Silvia Gherardi’s writing is enhanting, her observations insightful, and constructs challenging; the spiral case study is one such example.
About the spiral case study
As referenced in the Encyclopaedia of Case Study Research (2010, 883) Gherardi’s spiral case study is “a strategy of qualitative research aiming at description and interpretation of the social world seen as a seamless web of connections in action… born within practice-based studies… based on a conception of the social as a texture of interconnected practices.”
Opportunity for application
In the context of innovation, the spiral case study presents a promising opportunity for application, in that while an individual case study may be explored, it is recognised to be comprised of a number of subsidiary component case studies. Each subsidiary case study is selected to bring forth the connection between them ‘woven by social action’. In research design adopting the spiral case study, challenges will relate to: how the ‘texture’ of the field of practice of innovation can be empirically investigated; how best to analyze the achievement of ‘connectedness in action’ in innovation; and how practical knowledge is ‘enacted and circulates’ in the field of practice.
Five points of analysis
In research design adopting the spiral case study and incorporating qualitative organisational network analysis (refer to my separate organisational network analysis for additional details), this would facilitate a rich examination of five aspects of analysis in an innovation enterprise, specifically:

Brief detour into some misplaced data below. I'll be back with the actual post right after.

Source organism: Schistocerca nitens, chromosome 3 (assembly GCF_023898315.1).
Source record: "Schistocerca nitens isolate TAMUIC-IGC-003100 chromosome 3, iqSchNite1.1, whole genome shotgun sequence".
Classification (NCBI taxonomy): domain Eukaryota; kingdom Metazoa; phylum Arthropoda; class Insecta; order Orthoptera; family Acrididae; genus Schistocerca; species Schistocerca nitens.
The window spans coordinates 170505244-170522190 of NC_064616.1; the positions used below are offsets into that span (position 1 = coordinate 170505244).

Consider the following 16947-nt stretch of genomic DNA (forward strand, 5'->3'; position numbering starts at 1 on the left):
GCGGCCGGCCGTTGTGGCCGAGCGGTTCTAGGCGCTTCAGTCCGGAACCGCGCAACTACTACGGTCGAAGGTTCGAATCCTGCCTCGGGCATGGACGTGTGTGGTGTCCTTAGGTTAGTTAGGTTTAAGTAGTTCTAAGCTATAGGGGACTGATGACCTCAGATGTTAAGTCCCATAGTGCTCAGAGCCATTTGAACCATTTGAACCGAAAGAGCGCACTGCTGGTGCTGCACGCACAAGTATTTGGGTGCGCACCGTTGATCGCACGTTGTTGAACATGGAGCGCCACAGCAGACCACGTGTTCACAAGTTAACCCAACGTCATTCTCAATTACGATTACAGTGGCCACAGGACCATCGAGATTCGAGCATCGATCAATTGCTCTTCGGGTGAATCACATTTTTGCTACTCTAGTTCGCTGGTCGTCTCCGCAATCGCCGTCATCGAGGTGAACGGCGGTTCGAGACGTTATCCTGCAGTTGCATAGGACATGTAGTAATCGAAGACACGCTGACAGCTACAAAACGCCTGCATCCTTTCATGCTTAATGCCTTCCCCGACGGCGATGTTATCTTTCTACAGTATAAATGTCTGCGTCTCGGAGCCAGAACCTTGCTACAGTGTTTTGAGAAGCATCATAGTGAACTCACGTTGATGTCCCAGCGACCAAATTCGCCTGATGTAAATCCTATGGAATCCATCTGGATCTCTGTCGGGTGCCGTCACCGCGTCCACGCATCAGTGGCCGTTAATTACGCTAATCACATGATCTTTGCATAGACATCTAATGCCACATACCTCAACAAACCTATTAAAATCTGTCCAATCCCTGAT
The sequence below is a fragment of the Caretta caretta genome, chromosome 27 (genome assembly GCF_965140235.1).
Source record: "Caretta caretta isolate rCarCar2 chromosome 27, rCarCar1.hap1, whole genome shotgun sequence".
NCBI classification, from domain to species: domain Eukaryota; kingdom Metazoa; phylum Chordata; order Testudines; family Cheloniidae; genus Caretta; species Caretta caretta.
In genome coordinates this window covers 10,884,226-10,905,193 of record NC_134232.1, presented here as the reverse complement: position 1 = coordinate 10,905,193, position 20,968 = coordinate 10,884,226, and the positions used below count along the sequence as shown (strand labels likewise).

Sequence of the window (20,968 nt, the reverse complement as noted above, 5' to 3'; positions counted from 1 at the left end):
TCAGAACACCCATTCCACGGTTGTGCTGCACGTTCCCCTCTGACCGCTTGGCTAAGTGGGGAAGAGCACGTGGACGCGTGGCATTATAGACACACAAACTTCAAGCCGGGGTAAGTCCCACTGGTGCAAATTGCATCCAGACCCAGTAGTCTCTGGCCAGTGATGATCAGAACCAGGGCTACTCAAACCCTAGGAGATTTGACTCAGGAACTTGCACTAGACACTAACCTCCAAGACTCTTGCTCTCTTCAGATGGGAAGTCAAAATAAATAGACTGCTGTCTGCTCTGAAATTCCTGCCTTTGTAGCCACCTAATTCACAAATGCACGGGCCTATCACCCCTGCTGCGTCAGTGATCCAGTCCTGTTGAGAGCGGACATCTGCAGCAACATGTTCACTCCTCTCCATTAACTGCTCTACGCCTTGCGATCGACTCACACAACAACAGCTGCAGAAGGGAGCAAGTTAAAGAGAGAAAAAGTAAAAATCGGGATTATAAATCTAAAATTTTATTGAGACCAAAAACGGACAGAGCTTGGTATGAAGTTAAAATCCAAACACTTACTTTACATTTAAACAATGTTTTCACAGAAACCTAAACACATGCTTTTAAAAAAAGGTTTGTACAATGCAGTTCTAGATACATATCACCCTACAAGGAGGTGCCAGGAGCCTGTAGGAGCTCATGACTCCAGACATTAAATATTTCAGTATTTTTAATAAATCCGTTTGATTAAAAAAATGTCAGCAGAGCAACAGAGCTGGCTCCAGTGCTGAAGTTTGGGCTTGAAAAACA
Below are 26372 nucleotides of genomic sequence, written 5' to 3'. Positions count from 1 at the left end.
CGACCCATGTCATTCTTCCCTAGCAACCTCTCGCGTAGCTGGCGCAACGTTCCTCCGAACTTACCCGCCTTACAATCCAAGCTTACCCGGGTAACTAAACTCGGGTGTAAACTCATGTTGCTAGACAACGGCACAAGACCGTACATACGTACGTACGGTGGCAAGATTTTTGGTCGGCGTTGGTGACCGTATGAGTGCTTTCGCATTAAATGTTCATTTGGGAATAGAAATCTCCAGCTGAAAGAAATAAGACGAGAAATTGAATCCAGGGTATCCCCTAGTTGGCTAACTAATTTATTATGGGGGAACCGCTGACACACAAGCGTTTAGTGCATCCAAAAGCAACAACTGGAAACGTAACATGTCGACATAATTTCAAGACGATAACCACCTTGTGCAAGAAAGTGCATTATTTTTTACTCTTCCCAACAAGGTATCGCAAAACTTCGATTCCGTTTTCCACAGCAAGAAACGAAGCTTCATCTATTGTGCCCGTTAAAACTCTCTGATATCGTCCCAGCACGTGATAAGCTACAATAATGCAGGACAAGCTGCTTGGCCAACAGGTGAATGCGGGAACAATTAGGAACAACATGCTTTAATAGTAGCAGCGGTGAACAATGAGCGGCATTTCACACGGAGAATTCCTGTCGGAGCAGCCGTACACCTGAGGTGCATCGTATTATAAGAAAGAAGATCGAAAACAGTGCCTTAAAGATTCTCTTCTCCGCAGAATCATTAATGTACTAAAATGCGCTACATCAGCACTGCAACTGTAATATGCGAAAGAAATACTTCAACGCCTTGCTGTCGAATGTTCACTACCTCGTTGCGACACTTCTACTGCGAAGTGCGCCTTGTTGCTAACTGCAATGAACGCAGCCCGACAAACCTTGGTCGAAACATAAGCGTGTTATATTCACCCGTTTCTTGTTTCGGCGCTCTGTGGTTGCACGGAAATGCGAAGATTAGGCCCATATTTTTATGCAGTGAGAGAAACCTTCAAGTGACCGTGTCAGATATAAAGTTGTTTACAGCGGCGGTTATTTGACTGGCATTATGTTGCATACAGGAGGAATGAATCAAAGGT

The above can be aligned to the spiral case study as illustrated in Gherardi’s visual representation (see below), and the field of innovation can be seen as a ‘single seamless texture’ where all levels of reality and different ‘loci of social identity’ are interwoven and co-present.
In reviewing potential application of the spiral case study, an awareness of the ‘troubled space between’ current theories and perspectives of strategic management and emergent practice, ensuring effective facilitation of knowledge actvities in organisations as outlined in Burford et al’s research (Burford, Kennedy, Ferguson & Blackman, 2011):
“Practices are made socially recognisable or legitimized by being stabilized and institutionalized (Lawrence & Suddaby, 2006; Gherardi, 2009a). Practices stabilize to provisional agreed ways of doing things – even if that understanding is contested (Gherardi, 2009a). A negotiated, shared and recognised way of working collectively means that practices shift and evolve from a relatively firm, but not fixed, foundation. In this way, the identity of both practitioners and the practice is established and can be observed from outside the practice (Gherardi, 2009a, p. 356).”
Additional texts for which the spiral case study is either relevant or further explored, include the following (in chronological order):
- Garfinkel, H 1967, Studies in ethnomethodology, Englewood Cliffs, NJ, Prentice Hall.
- Lodge, D 1984, Small world, Harmondsworth, UK, Penguin Books.
- Eisenhardt, K 1999, Building theories from case study research. In Edited by: Bryman, A & Burgess, R (Eds.), Qualitative research, pp. 135–159, London, Sage.
- Nicolini, D, Gherardi, S, and Yanow, D 2003, Knowing in organizations: A practice-based approach, Armonk, NY.
- Gherardi, S 2006, Organizational knowledge: The texture of workplace learning, Oxford, Blackwell.
- Mills AJ, Durepos, G, Wiebe, E 2010, Encyclopedia of Case Study Research, Thousand Oaks, SAGE.
- Burford, S, Kennedy M, Ferguson S, Blackman, D 2011, Discordant Theories of Strategic Management And Emergent Practice In Knowledge-Intensive Organizations, Journal of Knowledge Management Practice, Vol. 12, No. 3.
- Gherardi, Silvia 2012, Learning and Knowing in Practice-Based Studies, Cheltenham, Edward Elgar.